Audio Books – The Good, The Bad and The Ugly

December 1, 2010

Having listened to many audio books over the years I believe that there is a definite list of good points, bad points and very rarely just plain ugly and wrong points.

Five Good things you will find in audio books.

1. A good narrator can turn an average audio book into one you will never forget. You will come to know the names of your favourite narrators and look out for new readings when they are published. For instance Jeff Harding reads the John Connelly thrillers with a deep gravelly voice he seems to instinctively know which phrases to emphasize and in my mind he is forever linked to these thrillers. Will Patton does the same for the James Lee Burke novels.

2. Some audio books use music to separate chapters and to emphasise the mood of the book. The first time I heard this was on “The Strain” by Guillermo del Toro and Chuck Hogan. Once you have listened to an audio book with music you will wonder why it isn’t used on all recordings.

3. A good audio book can introduce you to author whose books you normally wouldn’t read. These days the shelves at book stores are full of thrillers, vampire novels and end of the world stories. Too many and too varied in quality to read them all, but sometimes you can be surprised by the audio book version.

4. Having more than one narrator can really improve an audio book. So much so that you will find yourself wishing this was more common. I remember when listening to the lengthy recording of “The Passage” by Justin Cronin for hour after hour when suddenly a different narrator was used for a new character and the whole mood of the recording changed.

5. When reading an exciting book I will often skip through some of the more flowery or descriptive sections. With an audio book you have to listen to all the text and this can bring a new appreciation for the skills of the author.

Five bad things you may find on audio books.

1. Flat sections. Often authors will have what I call flat sections in their writing. The reasons for this can vary from just bad writing to when they try to build up a particular scene or character and the result is a loss of pace and the text meanders as opposed to racing along. With an audio book it isn’t easy to skip these parts and you mostly have to just grin and bear it.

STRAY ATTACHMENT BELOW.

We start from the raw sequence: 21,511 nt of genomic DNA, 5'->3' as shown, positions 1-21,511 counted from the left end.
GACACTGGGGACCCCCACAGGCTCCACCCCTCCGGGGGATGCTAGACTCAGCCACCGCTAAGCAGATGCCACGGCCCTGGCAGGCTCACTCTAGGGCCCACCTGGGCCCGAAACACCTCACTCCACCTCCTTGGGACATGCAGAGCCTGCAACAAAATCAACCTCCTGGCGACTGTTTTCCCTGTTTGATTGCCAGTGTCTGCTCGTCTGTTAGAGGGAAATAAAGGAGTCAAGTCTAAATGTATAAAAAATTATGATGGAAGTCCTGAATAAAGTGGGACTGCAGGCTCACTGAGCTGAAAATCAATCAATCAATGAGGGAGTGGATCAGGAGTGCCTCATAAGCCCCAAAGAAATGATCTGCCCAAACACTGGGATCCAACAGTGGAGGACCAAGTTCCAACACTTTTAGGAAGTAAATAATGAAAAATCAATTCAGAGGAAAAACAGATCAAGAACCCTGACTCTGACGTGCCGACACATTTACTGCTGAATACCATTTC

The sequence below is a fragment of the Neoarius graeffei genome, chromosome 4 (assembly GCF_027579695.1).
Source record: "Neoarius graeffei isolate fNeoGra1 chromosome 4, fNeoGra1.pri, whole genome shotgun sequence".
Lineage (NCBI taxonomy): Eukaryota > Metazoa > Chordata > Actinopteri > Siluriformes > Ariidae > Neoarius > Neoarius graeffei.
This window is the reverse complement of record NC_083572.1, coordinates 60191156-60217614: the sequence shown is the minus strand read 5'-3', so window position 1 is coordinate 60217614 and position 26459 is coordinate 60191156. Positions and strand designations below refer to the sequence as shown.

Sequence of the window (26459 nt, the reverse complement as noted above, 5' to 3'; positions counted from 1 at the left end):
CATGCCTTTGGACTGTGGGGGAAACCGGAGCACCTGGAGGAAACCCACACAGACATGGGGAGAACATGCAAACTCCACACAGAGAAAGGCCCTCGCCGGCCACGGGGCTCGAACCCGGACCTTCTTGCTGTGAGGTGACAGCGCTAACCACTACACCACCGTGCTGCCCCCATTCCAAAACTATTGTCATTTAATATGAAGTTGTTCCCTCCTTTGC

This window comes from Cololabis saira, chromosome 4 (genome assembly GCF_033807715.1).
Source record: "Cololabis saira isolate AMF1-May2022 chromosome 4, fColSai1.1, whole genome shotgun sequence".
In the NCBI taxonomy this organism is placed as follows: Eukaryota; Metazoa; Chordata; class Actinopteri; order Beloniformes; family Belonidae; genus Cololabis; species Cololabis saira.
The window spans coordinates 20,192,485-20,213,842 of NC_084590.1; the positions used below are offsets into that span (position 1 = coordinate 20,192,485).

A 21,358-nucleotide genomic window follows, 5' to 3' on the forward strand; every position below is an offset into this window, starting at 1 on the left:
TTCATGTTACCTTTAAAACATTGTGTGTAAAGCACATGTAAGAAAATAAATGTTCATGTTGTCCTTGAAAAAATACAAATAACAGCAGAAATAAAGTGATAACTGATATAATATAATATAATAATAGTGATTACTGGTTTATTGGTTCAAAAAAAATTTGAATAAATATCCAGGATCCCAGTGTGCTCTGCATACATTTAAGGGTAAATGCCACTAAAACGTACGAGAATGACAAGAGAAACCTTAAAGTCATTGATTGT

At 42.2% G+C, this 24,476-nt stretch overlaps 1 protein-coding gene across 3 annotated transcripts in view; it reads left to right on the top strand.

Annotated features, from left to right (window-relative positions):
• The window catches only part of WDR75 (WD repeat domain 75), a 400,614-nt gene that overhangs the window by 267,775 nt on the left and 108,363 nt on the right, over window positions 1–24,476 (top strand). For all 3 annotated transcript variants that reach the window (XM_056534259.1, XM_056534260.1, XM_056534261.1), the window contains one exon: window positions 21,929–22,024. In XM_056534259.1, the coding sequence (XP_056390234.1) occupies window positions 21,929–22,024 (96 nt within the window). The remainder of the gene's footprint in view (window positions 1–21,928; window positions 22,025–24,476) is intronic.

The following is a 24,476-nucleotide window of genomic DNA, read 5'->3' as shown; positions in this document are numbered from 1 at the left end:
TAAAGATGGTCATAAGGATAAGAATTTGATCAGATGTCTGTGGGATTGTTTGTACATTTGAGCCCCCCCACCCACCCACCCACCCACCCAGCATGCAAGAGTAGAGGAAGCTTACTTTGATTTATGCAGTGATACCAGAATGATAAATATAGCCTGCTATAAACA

2. Science fiction names. There are some great Sci-fi recordings but one problem is when the author uses ridiculously long and complicated names within the book. When you are reading you will tend to skip over the names but when the book is read to you well it just becomes silly to hear the over complicated names time and time again. The books of Ian M. Banks are a good example, a great read but sometimes impossible to listen to.

3. Sometimes the narrator is just not up to the job. This often happens when there is a large cast of characters and the publishing house have decided not to pay for the proper number of different narrators. I came across this on a recording of “The Historian” by Elizabeth Kostova. The abridged version has 6 different narrators but the longer (26 hour) unabridged version has just two narrators. Not surprisingly they cannot cope with the variety of characters and the quality ranges from excellent to poor.

4. Science books. The popularity of books which seek to explain elements of science has grown fantastically over the last 20 years. However these subjects can be hard to deal with on an audio book. Many have tables or diagrams which can be very difficult to convey or adapt for an audio book. Listening to a long table being read out aloud is not a joy. In addition to this many science books deal with complex subjects and you often have to turn back and re-read sections. With an audio book this is difficult.

5. Terror. This is both good and bad but if you are like me and have to skip through sections of a thriller to get past the frightening parts then an audio book can seem to take an eternity to move through the same paragraphs.


This article was written by Mike Holly. Mike lives and works in Northumberland, United Kingdom and has recently been researching Cottages in Thropton.

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